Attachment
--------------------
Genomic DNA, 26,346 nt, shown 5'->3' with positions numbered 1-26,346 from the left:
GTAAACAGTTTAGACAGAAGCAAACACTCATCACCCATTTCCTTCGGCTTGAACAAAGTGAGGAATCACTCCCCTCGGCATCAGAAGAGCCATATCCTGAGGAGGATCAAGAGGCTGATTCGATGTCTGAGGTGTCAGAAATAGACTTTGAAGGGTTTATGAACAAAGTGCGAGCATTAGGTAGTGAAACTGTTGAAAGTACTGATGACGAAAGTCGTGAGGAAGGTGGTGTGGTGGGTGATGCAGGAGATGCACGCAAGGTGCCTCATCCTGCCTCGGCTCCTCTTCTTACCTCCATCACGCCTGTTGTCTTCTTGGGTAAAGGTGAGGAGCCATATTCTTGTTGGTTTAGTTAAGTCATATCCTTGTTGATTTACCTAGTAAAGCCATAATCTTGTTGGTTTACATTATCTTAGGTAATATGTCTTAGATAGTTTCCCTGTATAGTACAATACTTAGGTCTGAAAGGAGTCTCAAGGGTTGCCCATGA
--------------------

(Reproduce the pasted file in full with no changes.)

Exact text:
Genomic DNA, 26,346 nt, shown 5'->3' with positions numbered 1-26,346 from the left:
GTAAACAGTTTAGACAGAAGCAAACACTCATCACCCATTTCCTTCGGCTTGAACAAAGTGAGGAATCACTCCCCTCGGCATCAGAAGAGCCATATCCTGAGGAGGATCAAGAGGCTGATTCGATGTCTGAGGTGTCAGAAATAGACTTTGAAGGGTTTATGAACAAAGTGCGAGCATTAGGTAGTGAAACTGTTGAAAGTACTGATGACGAAAGTCGTGAGGAAGGTGGTGTGGTGGGTGATGCAGGAGATGCACGCAAGGTGCCTCATCCTGCCTCGGCTCCTCTTCTTACCTCCATCACGCCTGTTGTCTTCTTGGGTAAAGGTGAGGAGCCATATTCTTGTTGGTTTAGTTAAGTCATATCCTTGTTGATTTACCTAGTAAAGCCATAATCTTGTTGGTTTACATTATCTTAGGTAATATGTCTTAGATAGTTTCCCTGTATAGTACAATACTTAGGTCTGAAAGGAGTCTCAAGGGTTGCCCATGA